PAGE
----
• Prohibiting punitive damages in cases involving drugs or medical devices that are approved by the Food and Drug Administration. Prohibiting punitive damage based on the excuse that the FDA has approved the product could be disastrous for D.C. consumers. FDA pre-market approval and standards set by the agency are minimum safety standards. At most, they establish an acceptable current level of safety, and may only establish a lower safety floor bred by many concessions to powerful lobbies. Manufacturers can discover product dangers after a drug or device is marketed and resist modification or recall without being guilty of withholding or misrepresenting information. This provision could protect manufacturers of some of the most notorious FDA-approved products which have wreaked havoc on consumers, such as defective pacemakers and heart valves that have led to hundreds of deaths and injuries.
  • Periodic payments for future losses over $50,000. This provision is tantamount to enacting a “payment plan for wrongdoers.” Periodic payments penalize over time victims who are hit soon after an injury with large medical costs and those who must make adjustments in transportation and housing. In addition, because these payments are not adjusted for inflation, they rapidly pay for fewer needs of the innocent victim as time goes on.

These provisions will do nothing to address the problem of health care costs in the District. Medical malpractice insurance costs make up a minuscule part of overall health care costs. For example, in 1991, total health care costs in the United States were about $750 billion; medical malpractice premiums that year were about $4.8 billion, or .6 percent of total health care costs. Moreover, according to a recent study by former Federal Insurance Administrator and Texas Insurance Commissioner Robert Hunter of the Consumer Federation of America, over the last 10 years, medical malpractice premiums, when calculated in constant dollars, have fallen from $9.5 billion to $6.4 billion — a 31% drop in cost relative to general medical costs.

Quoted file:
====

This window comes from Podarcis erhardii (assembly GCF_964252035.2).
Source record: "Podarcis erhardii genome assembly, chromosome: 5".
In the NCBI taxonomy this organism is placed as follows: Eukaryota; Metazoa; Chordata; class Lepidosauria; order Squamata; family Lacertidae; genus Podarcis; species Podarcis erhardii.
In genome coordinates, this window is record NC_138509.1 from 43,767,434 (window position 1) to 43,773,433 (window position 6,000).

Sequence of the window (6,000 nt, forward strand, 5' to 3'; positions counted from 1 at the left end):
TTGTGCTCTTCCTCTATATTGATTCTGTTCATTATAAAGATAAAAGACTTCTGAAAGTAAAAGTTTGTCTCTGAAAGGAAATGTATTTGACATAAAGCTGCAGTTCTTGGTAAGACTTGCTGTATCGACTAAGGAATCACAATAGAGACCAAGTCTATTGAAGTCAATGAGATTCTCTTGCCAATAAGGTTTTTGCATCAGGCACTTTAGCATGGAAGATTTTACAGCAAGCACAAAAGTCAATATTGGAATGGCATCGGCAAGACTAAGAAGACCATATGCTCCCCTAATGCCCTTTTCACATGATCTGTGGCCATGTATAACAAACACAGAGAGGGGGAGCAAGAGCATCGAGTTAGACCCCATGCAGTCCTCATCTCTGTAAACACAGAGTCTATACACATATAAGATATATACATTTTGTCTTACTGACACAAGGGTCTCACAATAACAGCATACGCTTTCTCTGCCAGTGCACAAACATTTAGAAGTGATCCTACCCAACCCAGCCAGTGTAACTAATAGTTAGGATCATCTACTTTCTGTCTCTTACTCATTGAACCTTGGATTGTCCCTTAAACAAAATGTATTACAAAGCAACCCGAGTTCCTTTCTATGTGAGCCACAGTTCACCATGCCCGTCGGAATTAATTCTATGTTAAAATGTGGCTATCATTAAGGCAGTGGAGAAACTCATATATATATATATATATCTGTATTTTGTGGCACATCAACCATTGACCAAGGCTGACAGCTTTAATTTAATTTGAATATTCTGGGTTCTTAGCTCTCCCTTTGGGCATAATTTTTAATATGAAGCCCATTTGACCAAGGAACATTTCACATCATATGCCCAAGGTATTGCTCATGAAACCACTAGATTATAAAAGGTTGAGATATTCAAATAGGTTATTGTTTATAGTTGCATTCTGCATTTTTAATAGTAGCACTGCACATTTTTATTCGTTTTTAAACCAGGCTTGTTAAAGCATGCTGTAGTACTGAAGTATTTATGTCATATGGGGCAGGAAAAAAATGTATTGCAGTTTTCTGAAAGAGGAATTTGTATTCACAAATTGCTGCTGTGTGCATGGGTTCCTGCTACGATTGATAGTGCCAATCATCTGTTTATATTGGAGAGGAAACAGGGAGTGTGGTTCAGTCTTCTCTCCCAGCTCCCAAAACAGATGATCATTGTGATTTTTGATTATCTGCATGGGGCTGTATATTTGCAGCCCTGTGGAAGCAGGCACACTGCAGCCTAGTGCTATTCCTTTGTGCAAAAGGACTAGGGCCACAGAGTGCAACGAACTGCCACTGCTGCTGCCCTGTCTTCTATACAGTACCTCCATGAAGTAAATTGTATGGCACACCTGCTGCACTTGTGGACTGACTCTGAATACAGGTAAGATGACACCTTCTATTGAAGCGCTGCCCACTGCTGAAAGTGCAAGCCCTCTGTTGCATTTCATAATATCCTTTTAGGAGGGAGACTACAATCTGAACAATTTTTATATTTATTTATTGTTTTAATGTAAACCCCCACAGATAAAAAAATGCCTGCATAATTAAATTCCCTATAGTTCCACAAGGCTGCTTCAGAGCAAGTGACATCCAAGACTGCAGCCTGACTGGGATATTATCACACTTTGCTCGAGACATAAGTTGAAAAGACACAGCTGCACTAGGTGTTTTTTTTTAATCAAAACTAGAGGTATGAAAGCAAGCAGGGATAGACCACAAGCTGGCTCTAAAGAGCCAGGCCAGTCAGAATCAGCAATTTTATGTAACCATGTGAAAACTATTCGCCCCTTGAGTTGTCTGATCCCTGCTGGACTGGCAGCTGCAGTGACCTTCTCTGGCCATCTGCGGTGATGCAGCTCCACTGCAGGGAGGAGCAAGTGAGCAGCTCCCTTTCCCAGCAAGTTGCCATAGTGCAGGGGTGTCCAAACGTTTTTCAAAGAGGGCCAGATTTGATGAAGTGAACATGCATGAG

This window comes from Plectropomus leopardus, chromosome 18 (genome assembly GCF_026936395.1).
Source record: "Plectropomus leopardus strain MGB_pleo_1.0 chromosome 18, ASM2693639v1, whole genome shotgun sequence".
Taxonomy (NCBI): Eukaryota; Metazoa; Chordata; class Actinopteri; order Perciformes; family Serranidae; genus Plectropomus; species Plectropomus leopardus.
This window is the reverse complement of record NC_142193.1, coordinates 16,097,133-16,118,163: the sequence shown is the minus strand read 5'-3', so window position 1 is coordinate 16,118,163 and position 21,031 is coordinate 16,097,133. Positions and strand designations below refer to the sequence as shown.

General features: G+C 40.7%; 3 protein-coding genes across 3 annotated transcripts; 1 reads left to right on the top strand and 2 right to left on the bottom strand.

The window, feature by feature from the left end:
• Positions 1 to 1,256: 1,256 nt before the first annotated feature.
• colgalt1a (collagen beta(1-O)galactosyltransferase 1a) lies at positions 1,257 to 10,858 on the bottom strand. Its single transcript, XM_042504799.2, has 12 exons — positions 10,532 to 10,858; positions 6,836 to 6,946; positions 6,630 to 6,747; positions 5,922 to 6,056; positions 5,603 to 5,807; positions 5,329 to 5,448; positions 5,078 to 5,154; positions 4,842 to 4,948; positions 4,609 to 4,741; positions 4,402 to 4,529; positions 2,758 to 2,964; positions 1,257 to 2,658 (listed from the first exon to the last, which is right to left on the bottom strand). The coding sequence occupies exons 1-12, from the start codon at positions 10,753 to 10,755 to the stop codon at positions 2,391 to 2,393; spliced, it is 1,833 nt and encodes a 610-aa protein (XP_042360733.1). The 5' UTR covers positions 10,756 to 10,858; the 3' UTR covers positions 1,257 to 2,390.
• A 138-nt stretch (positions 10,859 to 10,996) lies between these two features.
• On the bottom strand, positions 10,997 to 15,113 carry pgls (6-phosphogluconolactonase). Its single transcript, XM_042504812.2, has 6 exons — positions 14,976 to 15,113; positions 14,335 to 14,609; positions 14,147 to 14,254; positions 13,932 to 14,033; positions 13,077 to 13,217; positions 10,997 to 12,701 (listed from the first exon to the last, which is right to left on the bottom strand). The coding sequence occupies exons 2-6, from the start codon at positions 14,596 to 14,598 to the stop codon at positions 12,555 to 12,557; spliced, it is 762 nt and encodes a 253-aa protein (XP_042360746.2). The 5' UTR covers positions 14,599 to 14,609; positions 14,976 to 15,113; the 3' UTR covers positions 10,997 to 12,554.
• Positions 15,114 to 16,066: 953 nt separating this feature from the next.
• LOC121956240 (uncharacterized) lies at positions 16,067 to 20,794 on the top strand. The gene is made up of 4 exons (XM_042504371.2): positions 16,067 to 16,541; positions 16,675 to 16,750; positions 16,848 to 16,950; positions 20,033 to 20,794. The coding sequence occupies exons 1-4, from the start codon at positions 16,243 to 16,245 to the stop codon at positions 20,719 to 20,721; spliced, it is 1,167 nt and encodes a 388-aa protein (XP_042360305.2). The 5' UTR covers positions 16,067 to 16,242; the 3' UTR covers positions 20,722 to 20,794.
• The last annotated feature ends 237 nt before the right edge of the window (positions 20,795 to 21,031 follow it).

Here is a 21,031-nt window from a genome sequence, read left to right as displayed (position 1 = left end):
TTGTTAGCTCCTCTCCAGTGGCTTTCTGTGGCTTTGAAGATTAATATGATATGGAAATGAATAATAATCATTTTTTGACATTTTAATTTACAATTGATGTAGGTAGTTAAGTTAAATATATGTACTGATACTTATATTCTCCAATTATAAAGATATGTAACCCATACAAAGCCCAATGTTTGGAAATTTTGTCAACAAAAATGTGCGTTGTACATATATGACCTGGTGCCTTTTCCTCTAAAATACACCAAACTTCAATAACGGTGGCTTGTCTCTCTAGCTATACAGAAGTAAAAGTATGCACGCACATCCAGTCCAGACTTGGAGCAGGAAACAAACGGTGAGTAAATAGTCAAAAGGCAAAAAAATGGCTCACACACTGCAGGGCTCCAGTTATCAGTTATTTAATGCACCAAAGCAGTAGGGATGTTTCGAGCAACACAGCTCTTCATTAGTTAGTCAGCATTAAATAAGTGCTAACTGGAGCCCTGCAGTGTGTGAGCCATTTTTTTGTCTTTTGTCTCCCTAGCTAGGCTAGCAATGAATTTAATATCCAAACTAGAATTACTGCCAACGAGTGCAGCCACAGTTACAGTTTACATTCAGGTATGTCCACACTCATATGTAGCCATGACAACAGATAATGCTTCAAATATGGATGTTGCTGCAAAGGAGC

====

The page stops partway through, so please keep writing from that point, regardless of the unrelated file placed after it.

Rather than limiting victims’ rights, Congress should consider instead reforms to reduce medical malpractice and improve the quality of health care in the District. According to Public Citizen, the board which licenses doctors in D.C. has one of the worst records for disciplining malpracticing doctors. Better doctor discipline is essential to reducing the incidence of medical negligence. In addition, reform of the insurance industry would ensure sensible underwriting and thereby lower costs in the health care system. Insurance companies should charge rates based on a physician’s experience, so that the small number of doctors responsible for the most malpractice would pay higher premiums, and the majority of good doctors would pay less.

Approximately 80,000 deaths occur annually due to doctor negligence in the country — more than twice the number of motor vehicle occupants killed each year. With the growing concern over health care quality in this country, Congress should enact measures to increase patient safety in Washington, DC, not, as this bill would do, decrease the liability of dangerous health care providers, drug companies and medical device manufacturers.